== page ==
And yet she continued talking. Not conversational talking, but a rehearsed speech that I had heard dozens of times before. She went on for another 10 or 15 seconds after I had made clear I wasn’t interested. Fed up that she was still trying to sell me something I’ve told her I didn’t want, and not feeling the necessity of telling her for a third time, I kept looking at the book I had been engrossed in before she accosted me. Eventually, after droning on for way longer than any sentient being should have droned, she left and I continued my browsing, although now highly annoyed and unlikely to be buying anything today from this particular establishment.
It struck me that her initial offer to help me find something was entirely contrived – after all, I was flipping through a book in hand when she approached. Clearly she was simply looking for an excuse to engage so she could go into her sales spiel. I assume that associates get some sort of commission or bonus from membership sales they initiate, but in this case she did more to lose the book sale I was already considering than gain any benefit for her or the store. To me, this is the worst kind of associate, someone who seemingly cares little or nothing for the customers and everything for her own sales commissions or bonuses or however associates are rewarded for selling memberships or Venti Frappuccinos.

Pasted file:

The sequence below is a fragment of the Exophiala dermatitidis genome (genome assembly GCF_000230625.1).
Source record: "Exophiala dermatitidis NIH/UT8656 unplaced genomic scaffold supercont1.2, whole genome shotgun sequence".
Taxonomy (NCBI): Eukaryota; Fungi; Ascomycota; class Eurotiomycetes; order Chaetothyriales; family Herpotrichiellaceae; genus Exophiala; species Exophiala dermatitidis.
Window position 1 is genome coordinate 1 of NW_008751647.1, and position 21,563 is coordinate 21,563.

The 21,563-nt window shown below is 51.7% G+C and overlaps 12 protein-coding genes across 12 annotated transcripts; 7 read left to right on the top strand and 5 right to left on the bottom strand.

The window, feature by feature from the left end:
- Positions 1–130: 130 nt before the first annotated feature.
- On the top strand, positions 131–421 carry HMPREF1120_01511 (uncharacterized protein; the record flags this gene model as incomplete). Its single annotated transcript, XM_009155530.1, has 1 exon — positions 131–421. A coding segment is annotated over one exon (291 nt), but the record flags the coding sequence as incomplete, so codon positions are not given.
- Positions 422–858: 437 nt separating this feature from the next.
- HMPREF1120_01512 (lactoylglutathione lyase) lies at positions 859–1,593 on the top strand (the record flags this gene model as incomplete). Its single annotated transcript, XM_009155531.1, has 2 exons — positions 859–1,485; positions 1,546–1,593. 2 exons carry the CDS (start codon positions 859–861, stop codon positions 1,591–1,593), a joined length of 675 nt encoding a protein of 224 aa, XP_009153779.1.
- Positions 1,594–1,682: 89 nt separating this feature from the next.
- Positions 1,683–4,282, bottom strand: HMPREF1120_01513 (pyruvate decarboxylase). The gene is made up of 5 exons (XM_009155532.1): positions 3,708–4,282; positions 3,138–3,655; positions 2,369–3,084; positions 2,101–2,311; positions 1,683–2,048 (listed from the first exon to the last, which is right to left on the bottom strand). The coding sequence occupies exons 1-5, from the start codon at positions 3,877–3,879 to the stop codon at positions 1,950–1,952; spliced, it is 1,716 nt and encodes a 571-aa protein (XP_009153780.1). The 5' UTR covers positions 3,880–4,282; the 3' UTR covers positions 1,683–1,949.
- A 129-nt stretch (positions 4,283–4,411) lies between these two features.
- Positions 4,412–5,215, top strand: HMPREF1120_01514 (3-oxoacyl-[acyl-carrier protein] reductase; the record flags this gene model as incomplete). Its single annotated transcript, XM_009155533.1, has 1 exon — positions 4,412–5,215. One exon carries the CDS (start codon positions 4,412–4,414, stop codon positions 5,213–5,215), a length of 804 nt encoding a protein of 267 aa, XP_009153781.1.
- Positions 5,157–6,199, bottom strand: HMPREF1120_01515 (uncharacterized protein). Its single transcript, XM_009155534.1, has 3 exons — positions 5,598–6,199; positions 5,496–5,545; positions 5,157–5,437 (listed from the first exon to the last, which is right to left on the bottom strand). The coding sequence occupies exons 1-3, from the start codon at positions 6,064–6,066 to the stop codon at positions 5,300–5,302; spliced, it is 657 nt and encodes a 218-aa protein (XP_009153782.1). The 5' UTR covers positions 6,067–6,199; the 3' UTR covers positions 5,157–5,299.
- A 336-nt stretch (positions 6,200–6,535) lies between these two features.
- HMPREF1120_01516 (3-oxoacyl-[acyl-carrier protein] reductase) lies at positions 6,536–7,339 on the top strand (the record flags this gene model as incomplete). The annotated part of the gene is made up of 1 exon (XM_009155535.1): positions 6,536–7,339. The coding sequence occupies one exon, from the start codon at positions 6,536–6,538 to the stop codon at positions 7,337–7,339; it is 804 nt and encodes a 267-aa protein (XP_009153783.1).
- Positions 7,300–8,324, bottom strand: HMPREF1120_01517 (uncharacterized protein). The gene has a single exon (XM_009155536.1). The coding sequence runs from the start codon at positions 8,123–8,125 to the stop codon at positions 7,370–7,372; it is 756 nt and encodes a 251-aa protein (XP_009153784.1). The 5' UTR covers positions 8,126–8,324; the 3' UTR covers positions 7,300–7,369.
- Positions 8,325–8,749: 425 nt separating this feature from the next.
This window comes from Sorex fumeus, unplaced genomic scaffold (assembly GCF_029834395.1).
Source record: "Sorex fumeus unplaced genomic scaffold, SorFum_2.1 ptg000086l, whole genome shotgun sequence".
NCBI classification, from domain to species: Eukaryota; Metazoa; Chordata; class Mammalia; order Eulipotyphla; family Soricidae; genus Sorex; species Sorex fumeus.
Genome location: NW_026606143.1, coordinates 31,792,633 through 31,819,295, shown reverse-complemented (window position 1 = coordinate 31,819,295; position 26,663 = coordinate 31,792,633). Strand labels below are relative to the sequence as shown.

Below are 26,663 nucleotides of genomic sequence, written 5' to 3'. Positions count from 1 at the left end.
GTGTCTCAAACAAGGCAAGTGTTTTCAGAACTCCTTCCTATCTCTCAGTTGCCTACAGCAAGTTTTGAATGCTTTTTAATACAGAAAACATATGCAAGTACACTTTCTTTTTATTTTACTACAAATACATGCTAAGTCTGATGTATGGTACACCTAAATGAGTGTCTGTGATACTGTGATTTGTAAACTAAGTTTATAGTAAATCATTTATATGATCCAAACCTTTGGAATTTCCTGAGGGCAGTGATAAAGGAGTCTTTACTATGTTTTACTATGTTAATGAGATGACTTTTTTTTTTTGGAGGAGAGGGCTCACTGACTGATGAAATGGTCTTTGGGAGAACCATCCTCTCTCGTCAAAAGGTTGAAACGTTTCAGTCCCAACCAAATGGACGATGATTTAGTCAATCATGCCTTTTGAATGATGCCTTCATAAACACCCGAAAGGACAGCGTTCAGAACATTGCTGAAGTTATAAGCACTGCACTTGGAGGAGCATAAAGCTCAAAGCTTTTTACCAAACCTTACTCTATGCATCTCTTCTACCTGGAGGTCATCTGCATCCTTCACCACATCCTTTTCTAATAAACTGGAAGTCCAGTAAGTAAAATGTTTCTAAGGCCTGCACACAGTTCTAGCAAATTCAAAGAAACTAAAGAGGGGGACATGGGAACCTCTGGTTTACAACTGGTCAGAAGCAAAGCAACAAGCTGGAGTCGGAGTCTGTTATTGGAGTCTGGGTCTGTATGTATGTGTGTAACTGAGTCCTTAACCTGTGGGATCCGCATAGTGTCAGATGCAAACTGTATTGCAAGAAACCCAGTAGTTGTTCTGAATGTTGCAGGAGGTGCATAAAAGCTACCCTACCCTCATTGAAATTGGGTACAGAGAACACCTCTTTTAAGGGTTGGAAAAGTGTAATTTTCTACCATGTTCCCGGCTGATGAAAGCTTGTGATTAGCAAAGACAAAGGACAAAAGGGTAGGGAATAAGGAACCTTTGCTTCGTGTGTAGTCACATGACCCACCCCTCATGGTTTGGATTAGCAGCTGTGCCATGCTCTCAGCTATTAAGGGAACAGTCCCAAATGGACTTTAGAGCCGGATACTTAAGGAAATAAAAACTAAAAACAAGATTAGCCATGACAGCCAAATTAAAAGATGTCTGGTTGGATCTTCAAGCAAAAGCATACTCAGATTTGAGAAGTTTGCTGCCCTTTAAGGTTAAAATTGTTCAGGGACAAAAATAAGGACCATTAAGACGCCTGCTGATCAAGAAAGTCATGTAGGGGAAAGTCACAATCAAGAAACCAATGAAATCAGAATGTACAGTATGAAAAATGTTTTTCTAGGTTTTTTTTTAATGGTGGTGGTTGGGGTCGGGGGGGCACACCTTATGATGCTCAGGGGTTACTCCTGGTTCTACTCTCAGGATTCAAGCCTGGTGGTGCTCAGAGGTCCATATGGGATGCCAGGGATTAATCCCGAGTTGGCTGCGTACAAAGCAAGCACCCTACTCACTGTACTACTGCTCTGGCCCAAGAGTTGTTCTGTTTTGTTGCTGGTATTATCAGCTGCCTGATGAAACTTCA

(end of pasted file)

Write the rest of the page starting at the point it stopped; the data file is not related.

While I understand the requirement for associates to promote memberships and would expect it by the café and bookstore cashiers upon checkout (when “you would save an extra 10% on this purchase” means something), it is completely inappropriate and counterproductive for associates to go into hard sales spiels within the stacks and tables. Especially when associates fabricate the pretense of offering help – clearly unneeded at the time – in order to corner potential customers for the pitch.
So, Mr. Daunt, my one suggestion in your in-box full of ideas of how to make B&N better is to dump the automatons and hire booksellers who love both books and book buyers. The sole advantage independent booksellers have is that the sales associates get to know the customers and the local authors. When asked whether they need help finding something, the customer knows the query is sincere, not a pretense to barrage them with sales pitches. If Barnes and Noble can combine honest customer service with the greater selection larger stores offer, I have to believe it would increase B&N’s competitive advantage in the marketplace.
Oh, and also have more book signings and lectures by local authors.
Thanks for reading this (at least in my imagination). While I understand B&N has a daunting task ahead (no pun intended), I’m pulling for you. As I said, I’m a frequent visitor to my local B&N (the oatmeal raison cookies and Grande [not Venti] Frappuccinos are delicious, thank you) and would love to continue to do so.
P.S. Apropos of nothing, during my several years living in Brussels I was a fan of Waterstones.
David J. Kent is a science traveler and the author of Lincoln: The Man Who Saved America, in Barnes and Noble stores now. His previous books include Tesla: The Wizard of Electricity (2013) and Edison: The Inventor of the Modern World (2016) and two e-books: Nikola Tesla: Renewable Energy Ahead of Its Time and Abraham Lincoln and Nikola Tesla: Connected by Fate.